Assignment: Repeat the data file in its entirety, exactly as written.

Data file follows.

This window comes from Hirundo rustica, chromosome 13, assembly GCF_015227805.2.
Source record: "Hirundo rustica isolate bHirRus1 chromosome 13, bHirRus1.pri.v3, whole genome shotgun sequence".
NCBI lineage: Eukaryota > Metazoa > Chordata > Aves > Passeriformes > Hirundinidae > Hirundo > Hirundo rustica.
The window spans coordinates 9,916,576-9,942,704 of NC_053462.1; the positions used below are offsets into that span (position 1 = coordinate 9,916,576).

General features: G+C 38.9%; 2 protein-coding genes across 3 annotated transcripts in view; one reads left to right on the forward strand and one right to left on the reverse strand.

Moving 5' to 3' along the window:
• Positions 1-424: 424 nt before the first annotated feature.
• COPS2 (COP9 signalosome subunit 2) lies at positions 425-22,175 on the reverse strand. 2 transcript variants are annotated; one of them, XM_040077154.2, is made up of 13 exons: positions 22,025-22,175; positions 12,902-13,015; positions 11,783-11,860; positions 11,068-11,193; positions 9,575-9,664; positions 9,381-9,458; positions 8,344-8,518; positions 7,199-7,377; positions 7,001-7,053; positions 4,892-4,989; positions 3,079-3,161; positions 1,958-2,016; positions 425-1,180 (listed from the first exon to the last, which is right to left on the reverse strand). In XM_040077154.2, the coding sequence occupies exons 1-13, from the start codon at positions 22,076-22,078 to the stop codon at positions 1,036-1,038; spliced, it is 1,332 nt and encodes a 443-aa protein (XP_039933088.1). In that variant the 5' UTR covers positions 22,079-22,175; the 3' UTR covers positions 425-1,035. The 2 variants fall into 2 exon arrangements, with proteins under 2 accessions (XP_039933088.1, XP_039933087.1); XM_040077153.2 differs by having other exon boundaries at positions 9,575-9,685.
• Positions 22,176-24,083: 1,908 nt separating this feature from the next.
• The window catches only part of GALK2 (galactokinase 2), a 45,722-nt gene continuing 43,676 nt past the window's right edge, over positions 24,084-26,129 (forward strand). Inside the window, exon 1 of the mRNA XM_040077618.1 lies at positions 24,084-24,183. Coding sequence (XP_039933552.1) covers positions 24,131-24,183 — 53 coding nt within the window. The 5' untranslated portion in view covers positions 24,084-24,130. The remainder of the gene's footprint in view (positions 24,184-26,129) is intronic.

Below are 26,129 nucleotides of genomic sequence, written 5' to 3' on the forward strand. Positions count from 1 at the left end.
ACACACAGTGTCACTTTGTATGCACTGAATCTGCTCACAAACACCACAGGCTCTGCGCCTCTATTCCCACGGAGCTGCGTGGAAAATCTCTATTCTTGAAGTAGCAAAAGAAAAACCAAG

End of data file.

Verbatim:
This window comes from Hirundo rustica, chromosome 13, assembly GCF_015227805.2.
Source record: "Hirundo rustica isolate bHirRus1 chromosome 13, bHirRus1.pri.v3, whole genome shotgun sequence".
NCBI lineage: Eukaryota > Metazoa > Chordata > Aves > Passeriformes > Hirundinidae > Hirundo > Hirundo rustica.
The window spans coordinates 9,916,576-9,942,704 of NC_053462.1; the positions used below are offsets into that span (position 1 = coordinate 9,916,576).

General features: G+C 38.9%; 2 protein-coding genes across 3 annotated transcripts in view; one reads left to right on the forward strand and one right to left on the reverse strand.

Moving 5' to 3' along the window:
• Positions 1-424: 424 nt before the first annotated feature.
• COPS2 (COP9 signalosome subunit 2) lies at positions 425-22,175 on the reverse strand. 2 transcript variants are annotated; one of them, XM_040077154.2, is made up of 13 exons: positions 22,025-22,175; positions 12,902-13,015; positions 11,783-11,860; positions 11,068-11,193; positions 9,575-9,664; positions 9,381-9,458; positions 8,344-8,518; positions 7,199-7,377; positions 7,001-7,053; positions 4,892-4,989; positions 3,079-3,161; positions 1,958-2,016; positions 425-1,180 (listed from the first exon to the last, which is right to left on the reverse strand). In XM_040077154.2, the coding sequence occupies exons 1-13, from the start codon at positions 22,076-22,078 to the stop codon at positions 1,036-1,038; spliced, it is 1,332 nt and encodes a 443-aa protein (XP_039933088.1). In that variant the 5' UTR covers positions 22,079-22,175; the 3' UTR covers positions 425-1,035. The 2 variants fall into 2 exon arrangements, with proteins under 2 accessions (XP_039933088.1, XP_039933087.1); XM_040077153.2 differs by having other exon boundaries at positions 9,575-9,685.
• Positions 22,176-24,083: 1,908 nt separating this feature from the next.
• The window catches only part of GALK2 (galactokinase 2), a 45,722-nt gene continuing 43,676 nt past the window's right edge, over positions 24,084-26,129 (forward strand). Inside the window, exon 1 of the mRNA XM_040077618.1 lies at positions 24,084-24,183. Coding sequence (XP_039933552.1) covers positions 24,131-24,183 — 53 coding nt within the window. The 5' untranslated portion in view covers positions 24,084-24,130. The remainder of the gene's footprint in view (positions 24,184-26,129) is intronic.

Below are 26,129 nucleotides of genomic sequence, written 5' to 3' on the forward strand. Positions count from 1 at the left end.
ACACACAGTGTCACTTTGTATGCACTGAATCTGCTCACAAACACCACAGGCTCTGCGCCTCTATTCCCACGGAGCTGCGTGGAAAATCTCTATTCTTGAAGTAGCAAAAGAAAAACCAAG